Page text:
Maximian, 286 - 305, 306 - 308, and 310 A.D., Roman Provincial Egypt

|Roman| |Egypt|, |Maximian,| |286| |-| |305,| |306| |-| |308,| |and| |310| |A.D.,| |Roman| |Provincial| |Egypt|, |tetradrachm|
Elpis was the Greek personification of Hope. According the Hesiod's famous story, Elpis was the last to escape the Pandora's box. It can be debated whether she was really about "hope" as we understand it, or rather mere "expectation." In art, Elpis is normally depicted carrying flowers or a cornucopia, but on coins she is almost invariably depicted holding a flower in her extended right hand, and raising a fold of her dress with her left hand. Elpis' Roman equivalent was Spes. She was also named "ultima dea" - the last resort of men.

RX91839. Billon tetradrachm, Geissen 3286; Dattari 5875; Milne 4828; Curtis 2071; BMC Alexandria p. 329, 2556; SNG Cop 1024; Hunter 1139; Kampmann 120.17; Emmett 4114.;, gVF, well centered, strong flow lines, brown tone, die wear, weight 8.090 g, maximum diameter 20.1 mm, die axis 0o, Alexandria mint, 29 Aug 286 - 28 Aug 287; obverse A K M A OYA MAXIMIANOC CEB, laureate, draped, and cuirassed bust right; reverse Elpis standing left, flower raised in right hand, raising drapery with left hand, star upper right, L - B (year 2) flanking across field; $65.00 SALE |PRICE| $58.50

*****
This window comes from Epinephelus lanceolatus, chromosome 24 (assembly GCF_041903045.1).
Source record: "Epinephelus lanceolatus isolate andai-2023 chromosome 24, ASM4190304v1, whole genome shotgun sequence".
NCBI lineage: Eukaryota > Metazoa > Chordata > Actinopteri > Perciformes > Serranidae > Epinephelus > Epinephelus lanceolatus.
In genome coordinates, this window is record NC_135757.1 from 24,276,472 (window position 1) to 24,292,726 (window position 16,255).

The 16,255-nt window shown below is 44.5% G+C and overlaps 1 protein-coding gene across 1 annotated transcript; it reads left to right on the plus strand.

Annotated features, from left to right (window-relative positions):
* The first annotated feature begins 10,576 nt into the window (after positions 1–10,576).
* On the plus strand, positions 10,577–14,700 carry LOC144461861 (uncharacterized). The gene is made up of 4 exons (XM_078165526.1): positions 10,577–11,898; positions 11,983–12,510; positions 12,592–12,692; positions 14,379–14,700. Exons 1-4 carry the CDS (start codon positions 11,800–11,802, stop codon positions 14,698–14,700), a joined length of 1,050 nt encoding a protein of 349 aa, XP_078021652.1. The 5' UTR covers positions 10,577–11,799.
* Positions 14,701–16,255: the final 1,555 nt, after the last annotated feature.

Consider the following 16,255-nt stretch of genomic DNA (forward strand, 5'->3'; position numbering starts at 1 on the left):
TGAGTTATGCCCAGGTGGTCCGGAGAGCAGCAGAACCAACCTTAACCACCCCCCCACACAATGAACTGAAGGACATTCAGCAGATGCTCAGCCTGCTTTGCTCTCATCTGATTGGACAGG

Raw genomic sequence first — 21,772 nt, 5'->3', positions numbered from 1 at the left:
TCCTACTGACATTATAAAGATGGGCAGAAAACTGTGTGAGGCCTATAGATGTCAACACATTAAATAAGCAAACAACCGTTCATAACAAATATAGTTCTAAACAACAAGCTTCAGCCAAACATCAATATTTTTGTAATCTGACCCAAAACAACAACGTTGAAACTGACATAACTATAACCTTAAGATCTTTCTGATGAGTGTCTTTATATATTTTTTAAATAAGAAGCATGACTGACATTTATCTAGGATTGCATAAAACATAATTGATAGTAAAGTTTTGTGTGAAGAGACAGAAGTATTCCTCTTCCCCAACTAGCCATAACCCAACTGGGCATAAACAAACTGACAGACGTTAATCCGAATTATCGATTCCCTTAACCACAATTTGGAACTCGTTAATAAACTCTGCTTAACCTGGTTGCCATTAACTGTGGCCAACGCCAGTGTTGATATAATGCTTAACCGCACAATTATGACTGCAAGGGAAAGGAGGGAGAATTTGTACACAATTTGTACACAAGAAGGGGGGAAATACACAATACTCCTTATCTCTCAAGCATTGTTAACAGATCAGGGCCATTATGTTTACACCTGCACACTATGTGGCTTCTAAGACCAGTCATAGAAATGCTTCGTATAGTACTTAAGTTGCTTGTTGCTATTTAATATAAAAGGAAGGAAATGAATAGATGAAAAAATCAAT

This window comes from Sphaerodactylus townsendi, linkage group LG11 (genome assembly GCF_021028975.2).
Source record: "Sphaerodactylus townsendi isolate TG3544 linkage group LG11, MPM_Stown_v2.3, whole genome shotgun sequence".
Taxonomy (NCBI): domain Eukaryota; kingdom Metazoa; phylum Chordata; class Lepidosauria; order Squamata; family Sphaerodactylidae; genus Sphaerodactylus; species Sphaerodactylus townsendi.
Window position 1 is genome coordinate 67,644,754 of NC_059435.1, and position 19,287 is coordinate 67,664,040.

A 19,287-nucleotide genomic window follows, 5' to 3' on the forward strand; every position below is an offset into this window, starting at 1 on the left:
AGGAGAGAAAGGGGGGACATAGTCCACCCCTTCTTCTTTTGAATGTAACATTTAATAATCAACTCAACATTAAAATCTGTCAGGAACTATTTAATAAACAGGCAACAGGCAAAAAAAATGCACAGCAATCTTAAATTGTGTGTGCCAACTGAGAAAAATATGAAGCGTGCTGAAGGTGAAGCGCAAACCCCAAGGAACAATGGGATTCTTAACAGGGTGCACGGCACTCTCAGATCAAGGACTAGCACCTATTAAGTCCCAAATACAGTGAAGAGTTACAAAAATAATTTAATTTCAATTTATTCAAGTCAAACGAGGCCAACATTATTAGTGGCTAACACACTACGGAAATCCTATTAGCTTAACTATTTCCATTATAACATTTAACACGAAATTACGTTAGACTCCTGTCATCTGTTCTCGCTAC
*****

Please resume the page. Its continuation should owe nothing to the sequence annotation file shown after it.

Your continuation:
Maximian, 286 - 305, 306 - 308, and 310 A.D., Roman Provincial Egypt

|Roman| |Egypt|, |Maximian,| |286| |-| |305,| |306| |-| |308,| |and| |310| |A.D.,| |Roman| |Provincial| |Egypt|, |tetradrachm|
Elpis was the Greek personification of Hope. According the Hesiod's famous story, Elpis was the last to escape the Pandora's box. It can be debated whether she was really about "hope" as we understand it, or rather mere "expectation." In art, Elpis is normally depicted carrying flowers or a cornucopia, but on coins she is almost invariably depicted holding a flower in her extended right hand, and raising a fold of her dress with her left hand. Elpis' Roman equivalent was Spes. She was also named "ultima dea" - the last resort of men.